Earning & Learning.
... transition people off welfare rolls
... move workers from dead-end jobs into skilled professions
.... provide skill-based training to the economically disadvantaged
... unite schools, hospitals and the local workforce board
... and meet a critical shortage of trained health care workers?
In Pinellas County, Florida, they call it a reality.
Known as the "Earn-as-You-Learn" program, this unique cooperative effort to train economically-disadvantaged adults and dislocated workers to fill a critical need for hospital workers has already made a big difference for this Florida county. The groundbreaking program began in response to the severe shortage of skilled nurses and aides in the county--a problem stemming in part from the low unemployment rate and successful customer service industry in the region.
According to Dr. Sandra Cassity, director of Workforce Development at St. Petersburg Junior College, many workers were opting to go into fields where they could make a decent wage immediately with little training. Meanwhile, some health care facilities were at such a crisis state that they had to limit patient care--even close emergency rooms on weekends. Through a coordinated effort of St. Petersburg Junior College, the Pinellas County School District, the local workforce investment board and four local hospitals, Earn-as-You-Learn was born. Operating under a $500,000 state Workforce Investment Agency (WIA) grant from July 2000 to June 2001, the program recruited workers who are economically disadvantaged, underpaid or dislocated. Many of these individuals have had limited education and previously would have had little hope of landing a job in a health care facility. Hospitals have implemented the program in slightly different ways, however the basic idea remains the same. Facilities hire individuals and pay them while they pursue an education in the field. The workers are treated as full-time, although they might be in school 25 hours a week and initially work at the facility only a few shifts.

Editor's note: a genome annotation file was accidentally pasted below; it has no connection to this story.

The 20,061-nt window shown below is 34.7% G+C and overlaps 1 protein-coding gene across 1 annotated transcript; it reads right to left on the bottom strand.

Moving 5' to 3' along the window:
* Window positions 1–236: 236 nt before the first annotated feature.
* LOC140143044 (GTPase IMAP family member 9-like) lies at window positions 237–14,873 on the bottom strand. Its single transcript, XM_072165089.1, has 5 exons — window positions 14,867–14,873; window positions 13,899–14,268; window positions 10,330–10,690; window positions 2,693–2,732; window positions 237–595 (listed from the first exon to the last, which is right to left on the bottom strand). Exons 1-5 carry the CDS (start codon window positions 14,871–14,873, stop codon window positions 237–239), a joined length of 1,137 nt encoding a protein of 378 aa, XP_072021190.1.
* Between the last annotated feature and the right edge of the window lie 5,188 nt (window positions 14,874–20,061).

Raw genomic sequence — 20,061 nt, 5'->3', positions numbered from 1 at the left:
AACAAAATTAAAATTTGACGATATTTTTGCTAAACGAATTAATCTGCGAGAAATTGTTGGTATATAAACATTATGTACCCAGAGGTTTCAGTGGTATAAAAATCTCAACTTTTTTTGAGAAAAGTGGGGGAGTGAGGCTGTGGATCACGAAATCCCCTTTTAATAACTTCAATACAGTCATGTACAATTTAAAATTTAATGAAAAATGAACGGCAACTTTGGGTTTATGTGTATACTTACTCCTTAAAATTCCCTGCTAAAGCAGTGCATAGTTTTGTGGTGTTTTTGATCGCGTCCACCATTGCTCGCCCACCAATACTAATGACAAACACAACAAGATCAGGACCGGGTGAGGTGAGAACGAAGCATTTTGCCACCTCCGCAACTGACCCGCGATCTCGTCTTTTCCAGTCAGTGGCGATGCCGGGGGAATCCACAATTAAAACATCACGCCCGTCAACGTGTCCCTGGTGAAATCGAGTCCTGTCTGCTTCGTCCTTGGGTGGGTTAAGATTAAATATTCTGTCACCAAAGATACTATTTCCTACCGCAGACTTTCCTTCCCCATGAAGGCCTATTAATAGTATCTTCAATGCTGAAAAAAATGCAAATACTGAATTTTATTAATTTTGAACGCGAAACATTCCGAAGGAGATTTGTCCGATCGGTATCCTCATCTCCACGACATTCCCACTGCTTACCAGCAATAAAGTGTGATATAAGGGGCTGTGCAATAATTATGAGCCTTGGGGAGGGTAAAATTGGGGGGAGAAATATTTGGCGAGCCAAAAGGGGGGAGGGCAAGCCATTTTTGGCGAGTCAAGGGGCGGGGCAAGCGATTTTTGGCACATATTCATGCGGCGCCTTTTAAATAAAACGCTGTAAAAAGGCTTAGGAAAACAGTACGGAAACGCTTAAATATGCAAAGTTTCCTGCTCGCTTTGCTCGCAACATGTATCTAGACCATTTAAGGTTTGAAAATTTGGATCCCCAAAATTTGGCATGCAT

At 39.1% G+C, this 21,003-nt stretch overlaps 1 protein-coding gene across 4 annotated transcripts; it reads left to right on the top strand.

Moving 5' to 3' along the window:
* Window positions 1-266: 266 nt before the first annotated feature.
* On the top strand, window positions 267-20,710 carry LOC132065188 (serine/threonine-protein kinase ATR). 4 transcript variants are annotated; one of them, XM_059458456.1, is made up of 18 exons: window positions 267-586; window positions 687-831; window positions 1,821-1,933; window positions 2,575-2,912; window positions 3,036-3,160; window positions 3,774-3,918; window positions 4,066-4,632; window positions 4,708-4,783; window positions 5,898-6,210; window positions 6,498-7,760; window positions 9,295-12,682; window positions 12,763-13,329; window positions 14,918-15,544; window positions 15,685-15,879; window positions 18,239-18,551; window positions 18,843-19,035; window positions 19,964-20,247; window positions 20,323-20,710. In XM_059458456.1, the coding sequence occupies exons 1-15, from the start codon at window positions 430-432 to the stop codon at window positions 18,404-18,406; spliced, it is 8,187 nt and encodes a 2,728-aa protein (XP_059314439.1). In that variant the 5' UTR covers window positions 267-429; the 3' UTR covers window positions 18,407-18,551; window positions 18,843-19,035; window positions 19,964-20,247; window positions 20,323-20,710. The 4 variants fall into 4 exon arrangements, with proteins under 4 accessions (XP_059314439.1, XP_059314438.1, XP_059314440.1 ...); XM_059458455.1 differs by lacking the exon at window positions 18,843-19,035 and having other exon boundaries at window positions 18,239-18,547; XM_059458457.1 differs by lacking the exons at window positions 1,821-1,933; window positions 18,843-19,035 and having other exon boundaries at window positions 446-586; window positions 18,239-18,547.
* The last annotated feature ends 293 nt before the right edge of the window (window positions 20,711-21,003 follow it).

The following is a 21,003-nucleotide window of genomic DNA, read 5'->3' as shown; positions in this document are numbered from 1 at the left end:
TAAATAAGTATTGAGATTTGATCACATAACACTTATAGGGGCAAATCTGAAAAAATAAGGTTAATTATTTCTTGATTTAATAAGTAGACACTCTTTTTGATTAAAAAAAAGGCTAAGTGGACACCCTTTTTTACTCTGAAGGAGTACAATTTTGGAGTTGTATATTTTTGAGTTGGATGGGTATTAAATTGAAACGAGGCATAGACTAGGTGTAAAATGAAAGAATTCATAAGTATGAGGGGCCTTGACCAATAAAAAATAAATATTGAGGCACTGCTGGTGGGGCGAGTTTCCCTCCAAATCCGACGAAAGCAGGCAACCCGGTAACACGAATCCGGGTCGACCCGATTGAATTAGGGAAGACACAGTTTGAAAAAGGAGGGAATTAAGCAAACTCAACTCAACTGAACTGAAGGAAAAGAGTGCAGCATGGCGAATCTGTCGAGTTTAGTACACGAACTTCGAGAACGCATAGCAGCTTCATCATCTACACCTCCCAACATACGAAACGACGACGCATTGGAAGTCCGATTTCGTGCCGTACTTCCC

A Real Solution
"It is an investment in the future," says Darlene Davis, director of Development and Practice in the Department of Education Services at Morton Plant Mease Health Care Facility. Morton Plant Mease has been one of the key participants in the program. According to Davis, her facility has been at the forefront of this kind of training for several years, pre-dating the cooperative effort known as Earn-as-You-Learn, and now their internal program has been significantly enhanced through last year's grant.
"We don't leave the training just to the school--we feel that the hospital needs to be very involved in worker education. It is a partnership," says Davis.
Morton Plant Mease has three established career path programs: Patient Care Technicians/Nursing Assistant (PCT/NA), Unit Secretaries and Monitor Technicians. A number of those who become PCTs will also go on to become Licensed Practical Nurses (LPNs)--or even Registered Nurses (RNs). A new LPN program has just been introduced and currently 28 students are enrolled.
Since beginning in 1992, 167 people have completed the PCT/NA program at Morton Plant. The Unit Secretary program--in place for the last couple of years--has graduated 22, and the Monitor Technician program had seven people finish last year.
Morton Plant Mease is part of Bay Care Health Systems--a joint operation with nine hospitals in Florida representing approximately 17,000 people.
Davis is enthusiastic about the future for worker training and retention.
"In the years to come, every area will see this nursing shortage," says Davis, "We often spend a lot of money hiring temporary and contract nurses. But it is really a major win to get a core staff that is committed--and this program helps create that kind of relationship."
According to Craig Brethauer, vice president of Team Resources at Bay Care who also serves on Worknet (the Workforce Board for Pinellas County), this program has fulfilled the old adage: "If the workers aren't there to recruit, you have to make them."